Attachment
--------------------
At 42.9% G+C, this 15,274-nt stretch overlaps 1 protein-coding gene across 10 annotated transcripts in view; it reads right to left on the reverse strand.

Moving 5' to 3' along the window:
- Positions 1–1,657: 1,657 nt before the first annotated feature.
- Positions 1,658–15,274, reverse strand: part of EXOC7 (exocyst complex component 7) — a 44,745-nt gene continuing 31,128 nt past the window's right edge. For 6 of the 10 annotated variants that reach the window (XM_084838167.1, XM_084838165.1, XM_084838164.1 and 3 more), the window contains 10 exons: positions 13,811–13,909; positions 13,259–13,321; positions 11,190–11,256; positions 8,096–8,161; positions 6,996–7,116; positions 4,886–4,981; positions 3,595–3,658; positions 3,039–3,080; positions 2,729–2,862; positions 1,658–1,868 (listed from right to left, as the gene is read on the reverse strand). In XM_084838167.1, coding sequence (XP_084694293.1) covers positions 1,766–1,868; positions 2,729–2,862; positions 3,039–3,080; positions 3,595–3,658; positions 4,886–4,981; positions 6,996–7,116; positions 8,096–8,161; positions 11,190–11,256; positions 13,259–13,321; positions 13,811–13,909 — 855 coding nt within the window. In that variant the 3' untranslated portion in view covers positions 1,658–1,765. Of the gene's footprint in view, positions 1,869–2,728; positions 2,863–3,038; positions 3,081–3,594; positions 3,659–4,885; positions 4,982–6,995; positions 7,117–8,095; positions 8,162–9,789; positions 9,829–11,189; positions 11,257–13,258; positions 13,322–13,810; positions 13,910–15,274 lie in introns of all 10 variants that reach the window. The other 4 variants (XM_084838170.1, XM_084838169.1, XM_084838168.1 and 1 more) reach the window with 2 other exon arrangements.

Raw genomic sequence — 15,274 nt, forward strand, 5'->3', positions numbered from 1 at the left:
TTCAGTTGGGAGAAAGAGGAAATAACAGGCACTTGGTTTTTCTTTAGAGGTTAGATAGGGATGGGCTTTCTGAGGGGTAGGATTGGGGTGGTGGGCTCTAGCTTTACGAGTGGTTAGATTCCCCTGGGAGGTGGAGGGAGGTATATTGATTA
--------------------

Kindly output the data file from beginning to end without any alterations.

At 42.9% G+C, this 15,274-nt stretch overlaps 1 protein-coding gene across 10 annotated transcripts in view; it reads right to left on the reverse strand.

Moving 5' to 3' along the window:
- Positions 1–1,657: 1,657 nt before the first annotated feature.
- Positions 1,658–15,274, reverse strand: part of EXOC7 (exocyst complex component 7) — a 44,745-nt gene continuing 31,128 nt past the window's right edge. For 6 of the 10 annotated variants that reach the window (XM_084838167.1, XM_084838165.1, XM_084838164.1 and 3 more), the window contains 10 exons: positions 13,811–13,909; positions 13,259–13,321; positions 11,190–11,256; positions 8,096–8,161; positions 6,996–7,116; positions 4,886–4,981; positions 3,595–3,658; positions 3,039–3,080; positions 2,729–2,862; positions 1,658–1,868 (listed from right to left, as the gene is read on the reverse strand). In XM_084838167.1, coding sequence (XP_084694293.1) covers positions 1,766–1,868; positions 2,729–2,862; positions 3,039–3,080; positions 3,595–3,658; positions 4,886–4,981; positions 6,996–7,116; positions 8,096–8,161; positions 11,190–11,256; positions 13,259–13,321; positions 13,811–13,909 — 855 coding nt within the window. In that variant the 3' untranslated portion in view covers positions 1,658–1,765. Of the gene's footprint in view, positions 1,869–2,728; positions 2,863–3,038; positions 3,081–3,594; positions 3,659–4,885; positions 4,982–6,995; positions 7,117–8,095; positions 8,162–9,789; positions 9,829–11,189; positions 11,257–13,258; positions 13,322–13,810; positions 13,910–15,274 lie in introns of all 10 variants that reach the window. The other 4 variants (XM_084838170.1, XM_084838169.1, XM_084838168.1 and 1 more) reach the window with 2 other exon arrangements.

Raw genomic sequence — 15,274 nt, forward strand, 5'->3', positions numbered from 1 at the left:
TTCAGTTGGGAGAAAGAGGAAATAACAGGCACTTGGTTTTTCTTTAGAGGTTAGATAGGGATGGGCTTTCTGAGGGGTAGGATTGGGGTGGTGGGCTCTAGCTTTACGAGTGGTTAGATTCCCCTGGGAGGTGGAGGGAGGTATATTGATTA